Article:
Jesuit Jean-Baptiste (John) Loubiere, with his assistant Joseph Dambaza, are credited with the founding of Kutama Mission, located near Norton, approximately 80 km southwest of Salisbury (Harare). Father Loubiere named it Kutama after his first convert the chief.
The mission began as an outstation of Chishawasha Mission. Cassiano Ushewokunze, who was trained at Chishawasha, was posted as the first teacher-catechist at Kutama in 1913. Fr Loubiere became the first resident priest in September 1914 (the date generally given as the mission’s founding date) and through his efforts, Kutama became a fully-fledged mission independent of Chishawasha.
Fr. Loubiere’s initial focus was on evangelism, but realizing that educational development was needed as well, he began primary education. By 1926, the Jesuits had established a two-year Teacher Training course for primary school teachers, which would become St. Francis Xavier (Kutama) College. After the death of Fr. Loubiere in 1930, Father Jerome O’Hea arrived in 1931 to become the school’s headmaster.
Fr. O’Hea established a hospital on the mission site using his family’s resources after a request for government funding was turned down. The hospital was later named Fr O’Hea Memorial Mission Hospital (Kutama Hospital) in his honor.
The Jesuit were challenged to both perform pastoral work and run the school, so in 1939 Bishop A. Chichester S.J invited the Marist Brothers to come to Kutama and assume responsibility for education. Under their leadership, Kutama was one of the first missions in Southern Rhodesia to offer secondary (high school) education to Africans.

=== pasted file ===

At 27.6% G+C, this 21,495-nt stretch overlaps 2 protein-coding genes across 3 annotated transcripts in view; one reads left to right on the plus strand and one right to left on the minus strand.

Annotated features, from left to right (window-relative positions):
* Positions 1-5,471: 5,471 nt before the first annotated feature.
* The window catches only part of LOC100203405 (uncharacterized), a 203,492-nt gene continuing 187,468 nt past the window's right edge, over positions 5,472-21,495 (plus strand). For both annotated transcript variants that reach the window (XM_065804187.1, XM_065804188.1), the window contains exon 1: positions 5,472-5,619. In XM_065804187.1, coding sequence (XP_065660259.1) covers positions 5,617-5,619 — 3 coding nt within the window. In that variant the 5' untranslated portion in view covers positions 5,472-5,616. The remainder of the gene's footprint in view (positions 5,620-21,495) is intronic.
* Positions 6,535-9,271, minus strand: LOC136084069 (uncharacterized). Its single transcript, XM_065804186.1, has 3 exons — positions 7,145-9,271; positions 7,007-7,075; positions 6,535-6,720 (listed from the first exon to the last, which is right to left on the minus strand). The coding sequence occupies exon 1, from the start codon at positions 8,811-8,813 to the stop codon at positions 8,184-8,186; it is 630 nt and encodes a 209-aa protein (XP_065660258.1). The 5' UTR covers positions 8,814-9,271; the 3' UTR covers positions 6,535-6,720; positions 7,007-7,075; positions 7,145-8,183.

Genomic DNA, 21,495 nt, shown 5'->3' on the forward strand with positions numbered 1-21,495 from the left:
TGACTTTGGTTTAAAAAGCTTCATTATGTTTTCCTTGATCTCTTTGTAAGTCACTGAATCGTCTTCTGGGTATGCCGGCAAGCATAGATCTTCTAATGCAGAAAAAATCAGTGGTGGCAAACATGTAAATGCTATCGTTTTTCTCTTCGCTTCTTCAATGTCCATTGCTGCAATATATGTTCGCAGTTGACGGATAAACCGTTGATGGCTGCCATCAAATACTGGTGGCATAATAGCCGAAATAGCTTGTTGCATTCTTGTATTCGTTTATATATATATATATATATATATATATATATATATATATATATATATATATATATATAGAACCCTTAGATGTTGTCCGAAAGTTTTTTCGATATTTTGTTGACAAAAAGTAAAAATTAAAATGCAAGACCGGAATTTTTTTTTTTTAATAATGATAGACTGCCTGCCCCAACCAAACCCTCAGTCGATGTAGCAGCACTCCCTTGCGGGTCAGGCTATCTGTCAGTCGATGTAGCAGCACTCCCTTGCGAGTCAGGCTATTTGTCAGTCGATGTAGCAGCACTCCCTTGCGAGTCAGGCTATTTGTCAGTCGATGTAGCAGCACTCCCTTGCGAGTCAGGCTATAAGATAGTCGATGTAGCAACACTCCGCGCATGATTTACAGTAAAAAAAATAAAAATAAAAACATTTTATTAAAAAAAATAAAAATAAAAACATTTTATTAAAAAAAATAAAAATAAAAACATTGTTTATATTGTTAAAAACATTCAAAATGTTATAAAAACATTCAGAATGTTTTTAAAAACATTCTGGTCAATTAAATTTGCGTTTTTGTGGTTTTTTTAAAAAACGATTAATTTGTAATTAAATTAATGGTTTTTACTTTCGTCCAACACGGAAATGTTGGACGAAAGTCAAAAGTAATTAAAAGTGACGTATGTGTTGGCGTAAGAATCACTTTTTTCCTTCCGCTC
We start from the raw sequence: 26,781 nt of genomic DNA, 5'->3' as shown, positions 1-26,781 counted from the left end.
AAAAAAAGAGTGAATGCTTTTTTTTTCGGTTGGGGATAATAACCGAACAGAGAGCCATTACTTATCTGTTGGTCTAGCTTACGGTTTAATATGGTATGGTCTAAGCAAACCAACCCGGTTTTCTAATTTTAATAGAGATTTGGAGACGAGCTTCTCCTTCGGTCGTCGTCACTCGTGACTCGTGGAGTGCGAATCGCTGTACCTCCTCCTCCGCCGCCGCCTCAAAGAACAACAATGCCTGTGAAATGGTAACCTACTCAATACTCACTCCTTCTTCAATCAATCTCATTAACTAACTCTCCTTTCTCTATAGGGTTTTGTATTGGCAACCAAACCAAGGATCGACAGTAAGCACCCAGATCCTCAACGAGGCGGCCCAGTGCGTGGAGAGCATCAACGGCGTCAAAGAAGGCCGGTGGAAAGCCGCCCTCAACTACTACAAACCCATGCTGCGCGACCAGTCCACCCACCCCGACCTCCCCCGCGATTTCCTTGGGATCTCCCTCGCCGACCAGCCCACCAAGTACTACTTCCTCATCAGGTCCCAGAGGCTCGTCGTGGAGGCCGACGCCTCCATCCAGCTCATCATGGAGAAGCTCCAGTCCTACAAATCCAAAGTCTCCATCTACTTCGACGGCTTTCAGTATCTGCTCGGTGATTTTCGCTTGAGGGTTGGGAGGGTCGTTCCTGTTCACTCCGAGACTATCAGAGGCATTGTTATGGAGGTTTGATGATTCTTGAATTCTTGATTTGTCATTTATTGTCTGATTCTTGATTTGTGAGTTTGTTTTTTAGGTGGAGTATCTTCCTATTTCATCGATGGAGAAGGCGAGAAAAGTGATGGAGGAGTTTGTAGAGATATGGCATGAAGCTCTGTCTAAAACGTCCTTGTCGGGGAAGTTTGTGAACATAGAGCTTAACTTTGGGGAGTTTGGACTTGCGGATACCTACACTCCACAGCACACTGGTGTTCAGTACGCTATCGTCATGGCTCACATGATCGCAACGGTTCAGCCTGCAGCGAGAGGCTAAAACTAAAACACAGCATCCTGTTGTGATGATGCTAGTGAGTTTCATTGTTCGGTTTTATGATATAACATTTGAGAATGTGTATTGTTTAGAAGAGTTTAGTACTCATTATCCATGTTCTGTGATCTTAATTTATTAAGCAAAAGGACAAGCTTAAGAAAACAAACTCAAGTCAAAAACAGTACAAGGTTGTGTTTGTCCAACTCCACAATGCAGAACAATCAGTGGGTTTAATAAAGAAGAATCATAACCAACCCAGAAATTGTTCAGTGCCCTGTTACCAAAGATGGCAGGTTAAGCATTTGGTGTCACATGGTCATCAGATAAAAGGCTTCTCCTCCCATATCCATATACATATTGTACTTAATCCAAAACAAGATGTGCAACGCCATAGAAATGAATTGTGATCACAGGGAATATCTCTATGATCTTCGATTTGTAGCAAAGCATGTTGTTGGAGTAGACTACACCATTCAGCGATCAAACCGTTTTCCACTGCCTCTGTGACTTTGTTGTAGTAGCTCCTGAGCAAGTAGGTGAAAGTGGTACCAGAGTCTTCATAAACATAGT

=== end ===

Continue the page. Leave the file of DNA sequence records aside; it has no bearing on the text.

President Mugabe was born in the village of Kutama and educated at Kutama College.
Fr O’Hea Memorial Mission Hospital (Kutama Hospital)
In 1897 Rhodesia Railways asked one of Cape Town’s top lawyers Mr Webb to come to Bulawayo to open Bulawayo’s first legal firm. Webb quickly established a firm which provided top quality legal services to the fledgling colony.
Webb soon invited Henry Low, another lawyer practicing in South Africa, to join him. Henry Low was later knighted for his services to Bulawayo and lends his name to the Henry Low primary school in Bulawayo. Michael Barry, the firm’s third named partner, joined the firm in 1922 creating Webb, Low & Barry.
In 1983 Bob Cole became senior partner on Michael Barry’s retirement and the following year David Coltart, the current senior partner became a partner. Norman Pattison became a partner in 1985, with Josephat Tshuma becoming a partner in 1989. David Coltart became senior partner in 1998 when Bob Cole retired.
The firm prevailed through the harsh economic climate and hyperinflation in Zimbabwe from 2000 to 2008. In 2006, Webb, Low & Barry took over and incorporated another old Bulawayo firm, Ben Baron and Partners. The firm migrated to larger premises in 2008 in the Belmont suburb of Bulawayo.
Since dollarization in 2009, the firm has continued to grow and expand its client base both within Zimbabwe and internationally. Webb, Low & Barry is a full service law firm with a dedicated team of lawyers that practice in all areas of Zimbabwean law.
Peter Forrestall was born in 1864 in Nova Scotia. He worked for the Native Affairs Department as Native Commissioner of the Chibi District at Chibi Station. He was referred to by locals as Ndambakuwa – ‘the one who refuses to budge on anything.’ Forrestall also managed Nyazuguwi Ranch, Victoria – one of the first lowveld ranches.
He died 30 August 1921. He never married.
Transient Workspaces: Technologies of Everyday Innovation in Zimbabwe – Clapperton Chakanetsa Mavhunga
Mtoko (Mutoko) Mission, located approximately 65 km north of Mrewa (Murewa) in Mashonaland East Province, was founded by Dr. Samuel Gurney of the Methodist Episcopal Church(MEC) in 1911. The Mutoko area had a large population and Dr. Gurney saw it “as a way to move on from there toward Nyanga” and “as a final link that would connect Methodist work in the Mutasa area.”